Nine former employees of M&T Bank have filed a lawsuit accusing the bank of violating federal overtime law.
The former workers say they were hired to do compliance and analytical work, but instead performed data entry and routine clerical tasks, according to the lawsuit. Because of heavy caseloads and understaffing, they consistently worked as many as 60 hours each week and should have received time-and-a-half for overtime, they say.
Their argument hinges on the nature of their duties, which they say made them eligible for overtime pay under the Fair Labor Standards Act.
"These people perceive they were unfairly paid," said Benjamin Davis, an attorney with the Law Offices of Peter T. Nicholl, who is representing the plaintiffs. "We will vigorously represent them to be sure they receive what they are owed and ensure this injustice does not happen to any other employees."
The plaintiffs are seeking overtime wages as well as double damages on behalf of themselves and others who qualify to join the lawsuit. The case was filed Wednesday in U.S. District Court in Baltimore.
M&T, based in Buffalo, N.Y., declined to comment, citing a company policy of not commenting on pending litigation, said Philip Hosmer, a spokesman.
The former workers had been recruited by M&T in 2013 from compliance departments at other major banks across the country to create a compliance department related to a proposed merger with Hudson City Bancorp., the lawsuit says. They were hired as "Enhanced Due Diligence Investigators" and paid a salary but did not perform work in that role.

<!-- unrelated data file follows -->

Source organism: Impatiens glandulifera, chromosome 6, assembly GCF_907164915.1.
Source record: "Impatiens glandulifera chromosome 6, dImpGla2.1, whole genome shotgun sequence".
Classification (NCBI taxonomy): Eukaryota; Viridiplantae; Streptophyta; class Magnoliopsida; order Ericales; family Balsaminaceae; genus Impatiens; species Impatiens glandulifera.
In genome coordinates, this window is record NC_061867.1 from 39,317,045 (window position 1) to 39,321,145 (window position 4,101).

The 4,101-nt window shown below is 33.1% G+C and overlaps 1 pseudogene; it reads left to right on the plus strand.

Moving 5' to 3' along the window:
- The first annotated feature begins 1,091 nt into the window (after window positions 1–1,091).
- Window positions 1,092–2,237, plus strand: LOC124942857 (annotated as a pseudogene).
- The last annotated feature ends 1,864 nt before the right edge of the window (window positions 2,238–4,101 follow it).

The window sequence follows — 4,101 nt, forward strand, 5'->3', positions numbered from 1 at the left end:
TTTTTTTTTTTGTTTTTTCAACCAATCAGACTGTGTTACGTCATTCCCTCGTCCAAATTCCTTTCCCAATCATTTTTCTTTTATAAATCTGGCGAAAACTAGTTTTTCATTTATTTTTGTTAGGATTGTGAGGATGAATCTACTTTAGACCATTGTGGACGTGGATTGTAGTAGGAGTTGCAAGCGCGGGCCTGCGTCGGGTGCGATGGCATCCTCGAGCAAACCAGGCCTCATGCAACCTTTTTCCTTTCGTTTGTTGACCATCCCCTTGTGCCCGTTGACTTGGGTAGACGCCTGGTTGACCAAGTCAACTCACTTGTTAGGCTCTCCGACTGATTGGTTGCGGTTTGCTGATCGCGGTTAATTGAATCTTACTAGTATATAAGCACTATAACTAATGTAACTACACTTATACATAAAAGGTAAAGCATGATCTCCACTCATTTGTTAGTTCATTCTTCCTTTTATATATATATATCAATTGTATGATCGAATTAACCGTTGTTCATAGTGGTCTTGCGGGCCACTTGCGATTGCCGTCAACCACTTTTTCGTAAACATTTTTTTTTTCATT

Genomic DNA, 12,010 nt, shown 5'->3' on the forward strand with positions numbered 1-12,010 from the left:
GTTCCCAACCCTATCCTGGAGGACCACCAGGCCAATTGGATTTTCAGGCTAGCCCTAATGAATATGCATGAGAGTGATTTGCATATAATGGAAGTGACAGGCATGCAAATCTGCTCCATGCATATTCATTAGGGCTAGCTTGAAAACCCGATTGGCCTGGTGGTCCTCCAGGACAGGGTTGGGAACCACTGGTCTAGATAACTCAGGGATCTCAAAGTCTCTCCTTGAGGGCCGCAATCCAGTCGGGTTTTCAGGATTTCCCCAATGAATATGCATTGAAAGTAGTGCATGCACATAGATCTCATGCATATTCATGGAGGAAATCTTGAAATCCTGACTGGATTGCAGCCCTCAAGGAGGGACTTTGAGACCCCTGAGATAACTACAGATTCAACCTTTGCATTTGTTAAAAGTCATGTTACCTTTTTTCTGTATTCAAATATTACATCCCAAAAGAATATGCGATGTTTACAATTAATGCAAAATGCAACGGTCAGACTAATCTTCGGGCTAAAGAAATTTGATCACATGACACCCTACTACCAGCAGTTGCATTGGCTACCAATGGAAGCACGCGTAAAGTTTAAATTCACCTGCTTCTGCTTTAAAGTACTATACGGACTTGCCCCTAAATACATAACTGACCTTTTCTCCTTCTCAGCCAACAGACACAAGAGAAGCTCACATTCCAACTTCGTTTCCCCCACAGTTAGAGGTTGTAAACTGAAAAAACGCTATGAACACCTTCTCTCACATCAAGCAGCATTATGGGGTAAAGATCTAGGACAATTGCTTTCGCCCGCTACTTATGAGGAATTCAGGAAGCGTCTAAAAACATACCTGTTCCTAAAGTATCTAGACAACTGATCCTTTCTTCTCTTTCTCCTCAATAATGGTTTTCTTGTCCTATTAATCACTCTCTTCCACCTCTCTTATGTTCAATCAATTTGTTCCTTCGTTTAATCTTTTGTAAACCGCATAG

The workers allege the type of work they did was not exempt from overtime requirements.
"Even though plaintiffs and others' job title, salary and prior experience raise an inference that they are exempt employees, the routine clerical work that they performed makes clear that they were misclassified," the lawsuit said. "Plaintiffs and others formed the belief that defendant's opening of the compliance division was to give the appearance that the concerns of the [Federal Reserve Bank of New York] were being addressed."
When they complained about the simplicity of their work, they were told to "dumb it down," "keep it simple" or just "comply with the guidelines" and were reminded that the main objective was to ensure the merger was approved.
The lawsuit also says that under-staffing forced M&T to hire bank tellers and other branch employees to fill the due diligence investigator positions, but that those workers did not have similar work experience or educational backgrounds as plaintiffs.
M&T closed the compliance office in Baltimore and laid off the investigators in October 2015 after the merger was approved, the complaint says.